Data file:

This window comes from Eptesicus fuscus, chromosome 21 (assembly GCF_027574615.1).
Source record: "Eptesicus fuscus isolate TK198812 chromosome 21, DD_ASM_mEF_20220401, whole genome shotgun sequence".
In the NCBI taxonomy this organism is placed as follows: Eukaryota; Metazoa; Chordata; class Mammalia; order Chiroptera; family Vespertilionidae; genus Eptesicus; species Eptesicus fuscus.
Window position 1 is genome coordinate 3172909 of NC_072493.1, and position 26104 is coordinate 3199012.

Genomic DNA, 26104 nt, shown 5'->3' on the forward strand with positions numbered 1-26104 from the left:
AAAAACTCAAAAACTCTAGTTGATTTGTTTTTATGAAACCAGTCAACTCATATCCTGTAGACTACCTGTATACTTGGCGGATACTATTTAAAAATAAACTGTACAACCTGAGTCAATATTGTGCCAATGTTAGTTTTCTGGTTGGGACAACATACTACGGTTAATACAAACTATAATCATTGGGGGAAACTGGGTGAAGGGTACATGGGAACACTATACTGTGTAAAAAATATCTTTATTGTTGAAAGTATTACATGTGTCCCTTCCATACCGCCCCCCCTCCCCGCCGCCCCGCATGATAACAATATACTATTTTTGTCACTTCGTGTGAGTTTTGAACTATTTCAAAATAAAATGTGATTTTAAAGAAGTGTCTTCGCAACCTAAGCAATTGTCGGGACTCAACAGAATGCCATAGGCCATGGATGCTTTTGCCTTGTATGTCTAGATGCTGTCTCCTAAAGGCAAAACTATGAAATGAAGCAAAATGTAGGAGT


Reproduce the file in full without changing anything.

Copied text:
This window comes from Eptesicus fuscus, chromosome 21 (assembly GCF_027574615.1).
Source record: "Eptesicus fuscus isolate TK198812 chromosome 21, DD_ASM_mEF_20220401, whole genome shotgun sequence".
In the NCBI taxonomy this organism is placed as follows: Eukaryota; Metazoa; Chordata; class Mammalia; order Chiroptera; family Vespertilionidae; genus Eptesicus; species Eptesicus fuscus.
Window position 1 is genome coordinate 3172909 of NC_072493.1, and position 26104 is coordinate 3199012.

Genomic DNA, 26104 nt, shown 5'->3' on the forward strand with positions numbered 1-26104 from the left:
AAAAACTCAAAAACTCTAGTTGATTTGTTTTTATGAAACCAGTCAACTCATATCCTGTAGACTACCTGTATACTTGGCGGATACTATTTAAAAATAAACTGTACAACCTGAGTCAATATTGTGCCAATGTTAGTTTTCTGGTTGGGACAACATACTACGGTTAATACAAACTATAATCATTGGGGGAAACTGGGTGAAGGGTACATGGGAACACTATACTGTGTAAAAAATATCTTTATTGTTGAAAGTATTACATGTGTCCCTTCCATACCGCCCCCCCTCCCCGCCGCCCCGCATGATAACAATATACTATTTTTGTCACTTCGTGTGAGTTTTGAACTATTTCAAAATAAAATGTGATTTTAAAGAAGTGTCTTCGCAACCTAAGCAATTGTCGGGACTCAACAGAATGCCATAGGCCATGGATGCTTTTGCCTTGTATGTCTAGATGCTGTCTCCTAAAGGCAAAACTATGAAATGAAGCAAAATGTAGGAGT